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Done by the Author in his Youth.
WOMEN ben full of Ragerie,
Yet fwinken nat fans fecrefie.
Thilke moral fhall ye understond,
From Schoole-boy's Tale of fayre Irelond:
Which to the Fennes hath him betake,
To filch the gray Ducke fro the Lake.
Right then, there paffen by the way
His Aunt, and eke her Daughters tway.
Ducke in his Trowfes hath he hent,
Not to be spied of Ladies gent.
"But ho! our Nephew, (crieth one)
"Ho! quoth another, Cozen John;"
And ftoapen, and lough, and callen out,-
This filly Clerk full low doth lout:
They afken that, and talken this,
"Lo here is Coz, and here is Mifs."
But, as he glozeth with speeches foote,
The Ducke fore tickleth his Erfe roote:
Fore-piece and buttons all-to-brest,
Forth thrust a white neck, and red creft.
Te-he, cry'd Ladies; Clerke nought spake:
Mifs ftar'd; and gray Ducke cryeth Quake.
"O Moder, Moder, (quoth the daughter)
"Be thilke fame thing Maids longen a'ter?
"Bette is to pine on coals and chalke,
"Then truft on Mon, whose yerde can talke.”
N every Town where Thamis rolls his Tyde,
A narrow Pafs there is, with Houses low; Where ever and anon, the Stream is ey'd, And many a Boat, foft fliding to and fro. There oft are heard the notes of Infant Woe,
The fhort thick Sob, loud Scream, and fhriller Squall:
How can ye, Mothers, vex your children fo?
Some play, fome eat, some cack against the wall,
And as they crouchen low, for bread and butter call.
And on the broken pavement, here and there,
Doth many a stinking sprat and herring lie;
A brandy and tobacco fhop is near,
And hens, and dogs, and hogs are feeding by ;
And here a failor's jacket hangs to dry.
At every door are fun-burnt matrons feen,
Mending old nets to catch the fcaly fry,
Now finging fhrill, and scolding eft between;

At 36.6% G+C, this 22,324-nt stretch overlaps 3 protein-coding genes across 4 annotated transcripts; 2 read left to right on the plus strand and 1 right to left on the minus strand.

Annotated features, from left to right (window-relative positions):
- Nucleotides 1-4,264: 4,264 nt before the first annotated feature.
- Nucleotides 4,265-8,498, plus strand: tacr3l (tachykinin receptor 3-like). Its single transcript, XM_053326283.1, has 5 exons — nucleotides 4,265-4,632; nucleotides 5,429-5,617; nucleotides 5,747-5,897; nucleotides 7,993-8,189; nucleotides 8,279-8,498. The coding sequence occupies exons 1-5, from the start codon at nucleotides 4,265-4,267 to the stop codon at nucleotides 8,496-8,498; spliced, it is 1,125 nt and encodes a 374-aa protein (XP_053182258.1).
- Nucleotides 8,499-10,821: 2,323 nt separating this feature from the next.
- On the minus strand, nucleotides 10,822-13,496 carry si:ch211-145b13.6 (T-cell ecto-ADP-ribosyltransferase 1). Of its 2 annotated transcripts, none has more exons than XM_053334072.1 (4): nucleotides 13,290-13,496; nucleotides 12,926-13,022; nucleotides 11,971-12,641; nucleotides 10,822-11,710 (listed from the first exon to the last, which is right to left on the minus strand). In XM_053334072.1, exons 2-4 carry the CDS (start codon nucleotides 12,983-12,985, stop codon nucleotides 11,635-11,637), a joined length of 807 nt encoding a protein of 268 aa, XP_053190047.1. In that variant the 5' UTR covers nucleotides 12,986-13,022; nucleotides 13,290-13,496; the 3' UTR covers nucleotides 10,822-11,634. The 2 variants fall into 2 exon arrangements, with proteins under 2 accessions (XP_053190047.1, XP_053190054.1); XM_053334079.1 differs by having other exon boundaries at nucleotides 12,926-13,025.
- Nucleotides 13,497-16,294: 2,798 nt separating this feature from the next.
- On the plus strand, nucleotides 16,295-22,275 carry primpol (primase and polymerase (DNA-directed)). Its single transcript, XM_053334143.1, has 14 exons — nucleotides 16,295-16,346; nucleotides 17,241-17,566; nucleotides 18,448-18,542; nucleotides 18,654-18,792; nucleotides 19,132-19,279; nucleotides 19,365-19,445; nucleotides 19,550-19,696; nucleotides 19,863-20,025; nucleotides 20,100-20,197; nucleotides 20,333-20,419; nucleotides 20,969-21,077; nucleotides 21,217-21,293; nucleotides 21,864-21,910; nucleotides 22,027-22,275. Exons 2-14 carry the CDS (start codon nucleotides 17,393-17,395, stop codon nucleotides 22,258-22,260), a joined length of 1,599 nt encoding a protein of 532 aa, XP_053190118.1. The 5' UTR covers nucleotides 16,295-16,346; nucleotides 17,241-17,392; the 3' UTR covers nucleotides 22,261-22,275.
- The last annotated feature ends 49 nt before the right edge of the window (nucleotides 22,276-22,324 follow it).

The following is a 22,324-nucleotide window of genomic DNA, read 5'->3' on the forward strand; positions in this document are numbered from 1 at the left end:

Scolds anfwer foul-mouth'd fcolds; bad neighbourhood
The fnappish cur (the passengers annoy)
Close at my heel with yelping treble flies ;
The whimp'ring girl, and hoarfer-fcreaming boy,
Join to the yelping treble, fhrilling cries;
The fcolding Quean to louder notes doth rise,
And her full pipes those fhrilling cries confound;
To her full pipes the grunting hog replies;
The grunting hogs alarm the neighbours round,
And curs, girls, boys, and scolds, in the deep base are
Hard by a Sty, beneath a roof of thatch,
Dwelt Obloquy, who in her early days
Baskets of fish at Billinsgate did watch,
Cod, whiting, oyfter, mackrel, fprat, or plaice:
There learn'd she speech from tongues that never cease.
Slander befide her, like a Magpie, chatters,
With Envy, (fpitting Cat) dread foe to peace;
Like a curs'd Cur, Malice before her clatters,
And, vexing every wight, tears clothes and all to tatters.
Her dugs were mark'd by every Collier's hand,
Her mouth was black as bull-dog's at the stall :
She scratched, bit, and spar'd ne lace ne band,
And bitch and rogue her answer was to all;
Nay, e'en the parts of fhame by name would call :
And vary'd Tulips fhow to dazling gay,
Bluffing in bright diverities of day.
Each painted flowret in the lake below
Surveys its beauties, whence its beauties grow;
And pale Narciffus on the bank, in vain
Transformed, gazes on himself again.
Here aged trees Cathedral Walks compose,
And mount the hill in venerable rows;
There the green Infants in their beds are laid,
The Garden's Hope, and its expected shade.
Here Orange trees with blooms and pendants shine,
And vernal honours to their autumn join;
Exceed their promife in their ripen'd store,
Yet in the rifing blossom promise more.
There in bright drops the crystal Fountains play,
By Laurels fhielded from the piercing day:
Where Daphne, now a tree, as once a maid,
Still from Apollo vindicates her shade,
Still turns her beauties from th' invading beam,
Nor feeks in vain for fuccour to the stream,
The ftream at once preferves her virgin leaves,
At once a fhelter from her boughs receives.
Where Summer's beauty midst of Winter stays,
And Winter's Coolness spite of Summer's rays.